You are looking at one of the things that recommends camping over other vacations: Bossy and her family are paying $16 a night to sleep less than a hundred yards from the lakefront, and a short car’s ride from many New England destinations—including that very famous New England destination, Montreal.
Bossy and her family have gone on cheaper vacations—for instance free—but those vacations tend to go up in smoke a few minutes after the host says,
“You people have been here for ten days—when are you going to paint my master bedroom?”
Some of the other things that recommend camping are this:
But Bossy has a secret about camping: she is very selective, where selective equals picky. Bossy doesn’t like scabby, buggy, shady campgrounds:
And Bossy doesn’t like crowded campgrounds, especially those that are scabby, buggy, and shady:
Bossy likes her campground sites open, and rolling—kind of like a Civil War battlefield minus the bloody bodies.
When Bossy was first married she tried and failed to enjoy many of the camping opportunities closer to her crowded, buggy state — before locating the first campground to meet her guidelines:
The campground was located on Florida’s west coast and featured a manicured lawn that ended in white sand that ended in the Gulf of Mexico. Bossy and her son discovered they liked camping so much they stayed for an entire month, even though Bossy was pregnant.
And then five years ago Bossy and her family discovered their bucolic Vermont State Park quite by accident, where accident means they made a reservation at a different Vermont campground and drove through the front gates and saw crowds and shade and bugs and one mother backhand her little girl against the picnic table. Which is when Bossy and her family drove back through the gates at 60 miles-per-hour and situated themselves on the floor of a local camping store, where they combed through books researching nearby campground alternatives.
And for the last few years Bossy has been content with their bucolic Vermont camping vacation except for three things:
- It’s becoming increasingly difficult to engage in a vacation where you can never stand fully upright in your shelter.
- Rainy days are really a wash-out. Heh. And
- It’s becoming increasingly difficult to house the many supplies necessary for camping when the entire health of your marriage is hinged on the state of the basement.
For all of these reasons, Bossy was interested in exploring the functionality of pop-up trailers, but she had one problem: Bossy’s Honda isn’t weighty enough to tow anything.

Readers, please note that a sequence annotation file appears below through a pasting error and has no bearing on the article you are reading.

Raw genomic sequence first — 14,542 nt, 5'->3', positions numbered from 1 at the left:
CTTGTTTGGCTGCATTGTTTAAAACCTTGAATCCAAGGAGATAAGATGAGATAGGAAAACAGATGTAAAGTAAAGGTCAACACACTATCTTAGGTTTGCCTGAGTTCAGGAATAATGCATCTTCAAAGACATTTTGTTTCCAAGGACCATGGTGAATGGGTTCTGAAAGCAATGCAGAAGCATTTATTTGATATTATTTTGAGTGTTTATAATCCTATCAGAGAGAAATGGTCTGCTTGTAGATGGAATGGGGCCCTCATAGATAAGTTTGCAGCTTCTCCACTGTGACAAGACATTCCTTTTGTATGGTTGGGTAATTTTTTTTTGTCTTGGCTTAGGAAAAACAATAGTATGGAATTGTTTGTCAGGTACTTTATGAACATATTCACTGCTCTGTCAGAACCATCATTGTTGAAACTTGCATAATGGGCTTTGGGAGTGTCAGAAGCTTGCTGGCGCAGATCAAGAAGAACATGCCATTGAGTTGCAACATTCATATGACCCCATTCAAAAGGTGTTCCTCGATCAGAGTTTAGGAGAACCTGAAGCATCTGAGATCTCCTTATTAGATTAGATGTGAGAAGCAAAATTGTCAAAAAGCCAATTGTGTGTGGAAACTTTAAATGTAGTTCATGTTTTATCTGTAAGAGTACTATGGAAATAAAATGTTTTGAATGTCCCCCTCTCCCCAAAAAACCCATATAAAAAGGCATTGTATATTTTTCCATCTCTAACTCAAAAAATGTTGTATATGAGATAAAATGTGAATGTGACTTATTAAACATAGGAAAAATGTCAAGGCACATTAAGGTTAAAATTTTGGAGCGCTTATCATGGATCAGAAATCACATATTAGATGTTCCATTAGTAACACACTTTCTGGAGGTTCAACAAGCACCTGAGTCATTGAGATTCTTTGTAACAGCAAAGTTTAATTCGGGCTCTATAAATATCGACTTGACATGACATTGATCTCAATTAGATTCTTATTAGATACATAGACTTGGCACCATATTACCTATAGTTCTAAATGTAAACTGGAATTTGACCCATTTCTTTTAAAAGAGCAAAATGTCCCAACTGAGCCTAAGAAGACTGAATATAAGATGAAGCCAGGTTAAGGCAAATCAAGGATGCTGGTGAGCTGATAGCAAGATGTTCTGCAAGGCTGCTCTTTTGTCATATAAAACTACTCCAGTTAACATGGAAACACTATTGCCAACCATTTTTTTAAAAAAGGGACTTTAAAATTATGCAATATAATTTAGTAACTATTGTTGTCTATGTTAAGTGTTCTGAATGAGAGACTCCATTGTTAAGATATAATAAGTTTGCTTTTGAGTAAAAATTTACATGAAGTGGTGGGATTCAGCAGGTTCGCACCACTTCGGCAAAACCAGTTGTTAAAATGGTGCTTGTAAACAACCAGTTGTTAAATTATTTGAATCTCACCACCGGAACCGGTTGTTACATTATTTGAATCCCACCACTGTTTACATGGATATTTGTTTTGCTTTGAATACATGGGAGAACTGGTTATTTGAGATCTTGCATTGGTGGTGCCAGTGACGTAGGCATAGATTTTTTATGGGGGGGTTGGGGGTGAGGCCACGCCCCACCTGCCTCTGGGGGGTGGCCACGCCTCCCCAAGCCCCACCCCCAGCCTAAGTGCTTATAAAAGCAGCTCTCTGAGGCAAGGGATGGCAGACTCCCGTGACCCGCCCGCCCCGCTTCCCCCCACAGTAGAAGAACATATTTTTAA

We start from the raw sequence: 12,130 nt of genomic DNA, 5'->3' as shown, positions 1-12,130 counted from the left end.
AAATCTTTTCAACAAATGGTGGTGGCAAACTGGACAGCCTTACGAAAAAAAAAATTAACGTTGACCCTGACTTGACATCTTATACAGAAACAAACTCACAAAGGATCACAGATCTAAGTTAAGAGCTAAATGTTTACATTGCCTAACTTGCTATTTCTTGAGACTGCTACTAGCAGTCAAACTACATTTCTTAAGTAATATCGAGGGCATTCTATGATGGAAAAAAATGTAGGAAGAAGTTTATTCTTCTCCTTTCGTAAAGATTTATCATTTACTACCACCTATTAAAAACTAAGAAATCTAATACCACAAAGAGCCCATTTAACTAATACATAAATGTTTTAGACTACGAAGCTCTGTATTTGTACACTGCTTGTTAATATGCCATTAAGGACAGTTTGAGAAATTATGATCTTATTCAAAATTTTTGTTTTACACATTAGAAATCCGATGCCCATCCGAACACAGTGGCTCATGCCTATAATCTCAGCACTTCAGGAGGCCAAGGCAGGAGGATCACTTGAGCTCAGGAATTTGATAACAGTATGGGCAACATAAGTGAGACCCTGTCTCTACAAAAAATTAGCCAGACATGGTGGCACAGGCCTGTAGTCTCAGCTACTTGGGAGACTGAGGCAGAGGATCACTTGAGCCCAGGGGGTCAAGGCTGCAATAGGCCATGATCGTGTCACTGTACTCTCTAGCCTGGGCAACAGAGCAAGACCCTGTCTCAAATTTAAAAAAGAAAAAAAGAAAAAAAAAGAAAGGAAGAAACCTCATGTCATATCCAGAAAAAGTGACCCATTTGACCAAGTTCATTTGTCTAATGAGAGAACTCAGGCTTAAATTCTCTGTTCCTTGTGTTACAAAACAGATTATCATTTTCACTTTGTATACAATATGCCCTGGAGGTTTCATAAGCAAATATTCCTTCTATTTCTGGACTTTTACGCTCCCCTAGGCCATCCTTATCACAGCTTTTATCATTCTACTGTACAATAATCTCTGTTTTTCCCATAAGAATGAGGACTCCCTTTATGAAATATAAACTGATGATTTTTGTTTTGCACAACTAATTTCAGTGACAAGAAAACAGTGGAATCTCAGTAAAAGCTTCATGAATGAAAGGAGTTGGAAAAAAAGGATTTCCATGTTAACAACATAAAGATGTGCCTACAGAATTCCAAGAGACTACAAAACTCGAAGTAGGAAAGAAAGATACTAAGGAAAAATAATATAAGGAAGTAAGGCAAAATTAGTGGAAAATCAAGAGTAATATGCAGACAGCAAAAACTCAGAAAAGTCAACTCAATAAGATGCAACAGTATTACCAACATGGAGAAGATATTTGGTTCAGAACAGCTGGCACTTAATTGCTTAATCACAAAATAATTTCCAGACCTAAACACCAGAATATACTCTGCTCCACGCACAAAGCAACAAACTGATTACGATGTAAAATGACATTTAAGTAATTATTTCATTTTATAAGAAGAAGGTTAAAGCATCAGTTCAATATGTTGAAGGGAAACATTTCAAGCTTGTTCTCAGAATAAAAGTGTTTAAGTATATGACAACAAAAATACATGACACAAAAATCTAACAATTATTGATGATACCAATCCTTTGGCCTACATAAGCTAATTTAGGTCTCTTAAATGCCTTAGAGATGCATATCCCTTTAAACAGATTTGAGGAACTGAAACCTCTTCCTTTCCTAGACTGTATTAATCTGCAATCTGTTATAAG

OK, she had two problems: Bossy’s Honda isn’t weighty enough to tow anything and Bossy doesn’t have anything to tow.
Enter Bossy’s boyfriends at Saturn, who kicked into high gear—and see how Bossy did that? Made a gear reference right in the middle of her plug for Saturn?
Saturn kicked into high gear and facilitated Bossy’s relationship with Viking, a company that won’t be caught trailing the competition—and see how Bossy did that? Made a trailer reference right in the middle of her plug for Viking?
Anyway. Regarding her latest camping experience, Bossy has a few things to report plus another secret:
First the secret:
Bossy totally underused the many available features in her Viking. For instance this kitchen area. Bossy likes to keep it real, where real means buying fat steaks at the local camp store and grilling them on the campfire griddle, accompanied with a glass of Chianti—which is to say Bossy’s version of camping is a little like Goldie Hawn’s imagined version of the Army, which includes exotic locations, lunches out, and sandals.
So Bossy didn’t use the stove or the running water or the refrigerator in her pop-up trailer—just like she didn’t use the available electricity, the hot-water heater, the overhead lights, the fan, or the attachable outdoor shower.
But in terms of Bossy’s full report, she can tell you this: pop-up trailer camping still feels very much like camping. The expanse of every vinyl wall unzips to full screens:
And compared to airline tickets and hotels and rental cars and beach tags and daily restaurants, the initial investment of a pop-up trailer is minimal and allows proximity to areas otherwise unaffordable.
And pop-up trailers solve many of the problems associated with camping, such as not being able to stand upright inside the tent, not having a place to hang out comfortably when it rains, and not knowing where to store the camp accoutrement: Bossy’s Viking has ample storage and when not in use, most of these items can live in the trailer, freeing up the basement and saving the twenty-year marriage.